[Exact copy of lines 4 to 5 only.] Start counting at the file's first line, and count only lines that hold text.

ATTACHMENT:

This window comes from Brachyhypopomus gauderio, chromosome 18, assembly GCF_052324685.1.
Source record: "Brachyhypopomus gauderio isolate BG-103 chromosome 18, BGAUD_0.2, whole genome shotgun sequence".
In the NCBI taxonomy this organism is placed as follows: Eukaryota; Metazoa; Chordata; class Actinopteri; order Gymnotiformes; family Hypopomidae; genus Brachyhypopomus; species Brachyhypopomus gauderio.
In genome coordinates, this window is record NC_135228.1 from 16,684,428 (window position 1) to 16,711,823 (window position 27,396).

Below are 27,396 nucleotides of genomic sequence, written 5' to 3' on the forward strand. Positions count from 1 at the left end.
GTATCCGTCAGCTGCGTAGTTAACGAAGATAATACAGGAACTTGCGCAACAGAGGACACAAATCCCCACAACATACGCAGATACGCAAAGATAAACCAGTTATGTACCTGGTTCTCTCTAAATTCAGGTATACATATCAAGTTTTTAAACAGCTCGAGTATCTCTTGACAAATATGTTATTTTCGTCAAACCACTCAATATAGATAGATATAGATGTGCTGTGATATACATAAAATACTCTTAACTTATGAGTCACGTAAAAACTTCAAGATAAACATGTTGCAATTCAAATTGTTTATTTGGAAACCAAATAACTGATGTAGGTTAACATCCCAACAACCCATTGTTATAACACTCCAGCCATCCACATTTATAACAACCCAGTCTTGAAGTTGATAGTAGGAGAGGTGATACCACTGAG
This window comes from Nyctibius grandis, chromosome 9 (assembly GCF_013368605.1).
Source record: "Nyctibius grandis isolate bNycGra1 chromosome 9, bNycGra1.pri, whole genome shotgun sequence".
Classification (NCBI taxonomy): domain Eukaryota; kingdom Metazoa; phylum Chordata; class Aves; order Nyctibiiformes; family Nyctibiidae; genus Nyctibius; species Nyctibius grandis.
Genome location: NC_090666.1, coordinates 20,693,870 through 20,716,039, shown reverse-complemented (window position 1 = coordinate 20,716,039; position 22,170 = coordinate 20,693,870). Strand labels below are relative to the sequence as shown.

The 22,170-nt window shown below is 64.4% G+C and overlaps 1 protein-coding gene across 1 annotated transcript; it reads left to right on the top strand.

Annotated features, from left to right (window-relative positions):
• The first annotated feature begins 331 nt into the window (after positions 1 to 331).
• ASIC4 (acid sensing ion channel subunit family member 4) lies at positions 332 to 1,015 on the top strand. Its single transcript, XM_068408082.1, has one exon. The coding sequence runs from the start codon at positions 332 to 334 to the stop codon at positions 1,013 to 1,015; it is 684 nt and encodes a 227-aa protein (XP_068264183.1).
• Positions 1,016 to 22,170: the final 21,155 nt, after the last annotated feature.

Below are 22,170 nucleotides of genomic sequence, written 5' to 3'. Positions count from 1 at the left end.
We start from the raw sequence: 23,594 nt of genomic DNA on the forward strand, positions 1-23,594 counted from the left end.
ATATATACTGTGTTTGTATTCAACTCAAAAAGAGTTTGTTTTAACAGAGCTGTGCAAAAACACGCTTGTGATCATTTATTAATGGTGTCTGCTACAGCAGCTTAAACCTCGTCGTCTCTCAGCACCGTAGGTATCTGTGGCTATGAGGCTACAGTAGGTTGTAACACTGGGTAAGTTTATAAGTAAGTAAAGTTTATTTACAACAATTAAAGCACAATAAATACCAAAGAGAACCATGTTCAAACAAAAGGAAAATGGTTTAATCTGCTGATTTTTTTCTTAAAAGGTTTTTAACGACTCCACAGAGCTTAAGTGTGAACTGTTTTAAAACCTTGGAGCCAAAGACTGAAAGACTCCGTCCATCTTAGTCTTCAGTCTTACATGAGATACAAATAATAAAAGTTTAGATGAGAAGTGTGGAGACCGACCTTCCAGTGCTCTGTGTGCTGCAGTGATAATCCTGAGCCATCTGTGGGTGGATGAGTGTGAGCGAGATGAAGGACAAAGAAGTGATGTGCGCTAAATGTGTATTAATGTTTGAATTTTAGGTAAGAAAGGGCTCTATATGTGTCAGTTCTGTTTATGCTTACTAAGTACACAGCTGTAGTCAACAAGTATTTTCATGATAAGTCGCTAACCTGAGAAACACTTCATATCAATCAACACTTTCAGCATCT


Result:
In genome coordinates, this window is record NC_135228.1 from 16,684,428 (window position 1) to 16,711,823 (window position 27,396).

Below are 27,396 nucleotides of genomic sequence, written 5' to 3' on the forward strand. Positions count from 1 at the left end.